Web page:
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Charlie Robinson Dies: ‘Night Court’ & ‘Buffalo Bill’ Actor Was 75

Charles Robinson

By Erik Pederson, Deadline

Charlie Robinson, a prolific actor who played the clerk on Night Court for most of the NBC sitcom’s run and before that was a regular on its lauded series Buffalo Bill, died Sunday of cancer complications at Ronald Reagan UCLA Medical Center in Los Angeles. He was 75.

His manager, Lisa DiSante, told Deadline that Robinson died of cardiac arrest with multisystem organ failures due to septic shock, and metastatic adenocarcinoma.

Robinson racked up more than 125 TV and film credits — including an impressive five series-regular roles — during a half-century career that stretched into 2021. He got his start guesting on such 1970s-80s series as Cannon, The White Shadow, Lou Grant, St. Elsewhere and Hill Street Blues and the sequel miniseries Roots: The Next Generation. His first recurring role was on the short-lived NBC primetime soap Flamingo Road.

In 1983, Robinson was cast in Buffalo Bill, the sitcom starring Dabney Coleman as a despicable host of local talk show in the titular New York city. Robinson played Newdell, a makeup man who took no guff from anyone, including the irascible host. The series scored Outstanding Comedy Series Emmy noms for both of its seasons but failed to secure a wide audience and was canceled in 1984.

Turns out, that was just the career break Robinson needed.

That fall, he returned to the Peacock network as Mac Robinson, the new clerk on Night Court. He would stay with the series for the rest of its nine season run. Unlike his previous series, Night Court was an early hit, landing in the year-end top 20 among primetime shows during his first season in 1984-85. Airing in the plum post-Cheers slot at 9:30 p.m. Thursdays, it went on to place in the seasonal top 10 for the next three seasons, finally wrapping in 1992.

But Robinson would return in the fall of 1992 with a series regular role in yet another sitcom, this time opposite Jay Thomas and Susan Dey in Fox’s Love & War. The opposites-attract comedy lasted three seasons — — giving Robinson a remarkable run of 12 consecutive TV seasons as a series regular spanning three different shows.

And he was back the following TV season as a regular on Ink, the 1996-97 CBS sitcom starring Ted Danson and Mary Steenburgen. On that one, Robinson played Ernie Trainor, a seen-it-all police reporter. It lasted one season.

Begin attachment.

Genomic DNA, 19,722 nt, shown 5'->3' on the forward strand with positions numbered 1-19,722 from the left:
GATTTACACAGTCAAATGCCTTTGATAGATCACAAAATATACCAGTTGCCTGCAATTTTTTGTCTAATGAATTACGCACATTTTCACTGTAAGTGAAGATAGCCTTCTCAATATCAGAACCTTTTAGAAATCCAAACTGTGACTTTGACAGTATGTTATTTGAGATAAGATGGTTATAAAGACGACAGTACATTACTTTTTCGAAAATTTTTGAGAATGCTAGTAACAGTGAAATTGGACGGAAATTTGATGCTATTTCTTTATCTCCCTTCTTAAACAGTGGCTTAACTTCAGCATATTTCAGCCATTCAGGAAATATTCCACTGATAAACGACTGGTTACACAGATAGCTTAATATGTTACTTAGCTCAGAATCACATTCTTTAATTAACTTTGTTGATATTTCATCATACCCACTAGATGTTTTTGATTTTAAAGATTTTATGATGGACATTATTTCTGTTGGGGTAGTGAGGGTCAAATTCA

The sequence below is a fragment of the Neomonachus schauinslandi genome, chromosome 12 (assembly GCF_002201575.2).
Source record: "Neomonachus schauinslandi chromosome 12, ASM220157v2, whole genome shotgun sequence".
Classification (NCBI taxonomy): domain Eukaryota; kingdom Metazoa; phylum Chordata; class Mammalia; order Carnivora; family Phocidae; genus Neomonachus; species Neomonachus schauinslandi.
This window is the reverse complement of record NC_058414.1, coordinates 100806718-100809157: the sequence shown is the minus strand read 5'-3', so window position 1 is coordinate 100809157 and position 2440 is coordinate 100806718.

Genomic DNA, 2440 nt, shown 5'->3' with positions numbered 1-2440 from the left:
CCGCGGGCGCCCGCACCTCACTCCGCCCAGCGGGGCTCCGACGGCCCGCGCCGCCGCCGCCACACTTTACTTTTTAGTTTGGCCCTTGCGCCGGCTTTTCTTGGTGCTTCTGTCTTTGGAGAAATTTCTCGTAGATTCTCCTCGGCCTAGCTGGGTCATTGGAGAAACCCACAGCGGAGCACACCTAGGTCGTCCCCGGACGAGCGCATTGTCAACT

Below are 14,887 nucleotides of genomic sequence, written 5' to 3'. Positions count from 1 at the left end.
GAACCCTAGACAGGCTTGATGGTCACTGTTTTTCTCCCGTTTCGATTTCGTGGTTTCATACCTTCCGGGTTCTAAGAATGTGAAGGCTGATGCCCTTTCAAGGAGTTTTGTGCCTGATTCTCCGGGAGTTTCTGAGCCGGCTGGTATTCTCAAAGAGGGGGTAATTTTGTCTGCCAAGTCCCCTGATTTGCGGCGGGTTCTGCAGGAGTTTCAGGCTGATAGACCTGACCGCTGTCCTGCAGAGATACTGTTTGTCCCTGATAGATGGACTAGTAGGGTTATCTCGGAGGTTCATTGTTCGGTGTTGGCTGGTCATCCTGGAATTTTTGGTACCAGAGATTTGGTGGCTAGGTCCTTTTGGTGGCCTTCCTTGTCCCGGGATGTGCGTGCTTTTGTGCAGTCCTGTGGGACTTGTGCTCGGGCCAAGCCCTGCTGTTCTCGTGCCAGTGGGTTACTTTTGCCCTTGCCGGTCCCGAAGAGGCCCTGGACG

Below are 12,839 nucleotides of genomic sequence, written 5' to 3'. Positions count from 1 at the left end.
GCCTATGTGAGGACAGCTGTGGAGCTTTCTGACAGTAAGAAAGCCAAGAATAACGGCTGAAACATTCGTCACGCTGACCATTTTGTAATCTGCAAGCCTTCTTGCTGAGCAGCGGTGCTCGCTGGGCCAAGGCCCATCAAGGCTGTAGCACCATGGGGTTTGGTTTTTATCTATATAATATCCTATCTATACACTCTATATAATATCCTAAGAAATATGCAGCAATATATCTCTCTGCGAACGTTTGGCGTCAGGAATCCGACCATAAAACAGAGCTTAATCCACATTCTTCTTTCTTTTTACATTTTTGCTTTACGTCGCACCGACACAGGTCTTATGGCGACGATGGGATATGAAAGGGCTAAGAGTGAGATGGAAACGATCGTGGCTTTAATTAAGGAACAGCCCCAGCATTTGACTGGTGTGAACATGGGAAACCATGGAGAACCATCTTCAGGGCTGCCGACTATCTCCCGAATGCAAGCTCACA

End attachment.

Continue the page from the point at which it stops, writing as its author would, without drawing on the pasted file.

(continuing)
Robinson continued to work mostly in TV through the end of his life. He recurred on ABC’s Home Improvement from 1995-99 before landing yet another series-regular role — time time on the CBS detective drama Buddy Faro, starring Dennis Farina. Robinson played El Jefe, who followed the title character from Mexico to L.A. and became part of his crime-solving team. The show had a brief run in fall 1998.

On the big screen, he appeared in such films asApocalypse Now, The River, Gray Lady Down, Beowulf, Set It Off, Antwone Fisher, Even Money, Jackson and Steam.

After the turn of the century, Robinson landed one more series-regular role — as Wilfred, the caretaker of Froggy Cottage in Greg Garcia’s anthology comedy The Guest Book.

During the past two decades, Robinson recurred as Sgt. Jeffries on the CW dramedy Hart of Dixie and as Mr. Munson on CBS’ Mom. He also guested on such popular series as My Wife and Kids, The Bernie Mac Show, Charmed, House, How I Met Your Mother, My Name Is Earl, 30 Rock, Big Love, Key and Peele, Grey’s Anatomyand This Is Us. 

Among his final roles was recurring on Freeform’s pandemic-themed 2020 limited series Love in the Time of Corona.

Robinson also enjoyed a lauded stage career. He won an Ovation Award for Best Actor for playing Troy in Fences and an NAACP Theatre Award for playing Simon in The Whipping Man.

His widow, Dolorita Noonan-Robinson, paid tribute to the actor today:

“Once referred to by Martin Landau as ‘the greatest, underestimated actor in Hollywood,’ Charles Robinson was the love of my life, husband, father, grandfather and great grandfather. He was truly the working actor’s actor, and of all his passions, his craft took center stage, with his family being the wind beneath his wings, so he could soar to unbelievable heights! On behalf of my husband and family, I thank you for being part of the audience.”

His reps at Artists & Representatives also issued a remembrance today.

“We are heartbroken by the loss of our dear friend and longtime client, Charlie Robinson. Charlie was an inspiration to all who knew him. His beautiful spirit defined his life and guided his prolific artistic journey. Our hearts go out to his loved ones in their time of grief.”

Along with his wife, Robinson is survived by children Luca, Charlie, Christian and Byron; and grandchildren, great-grandchildren. Funeral plans were incomplete.

This article originally appeared on Deadline.

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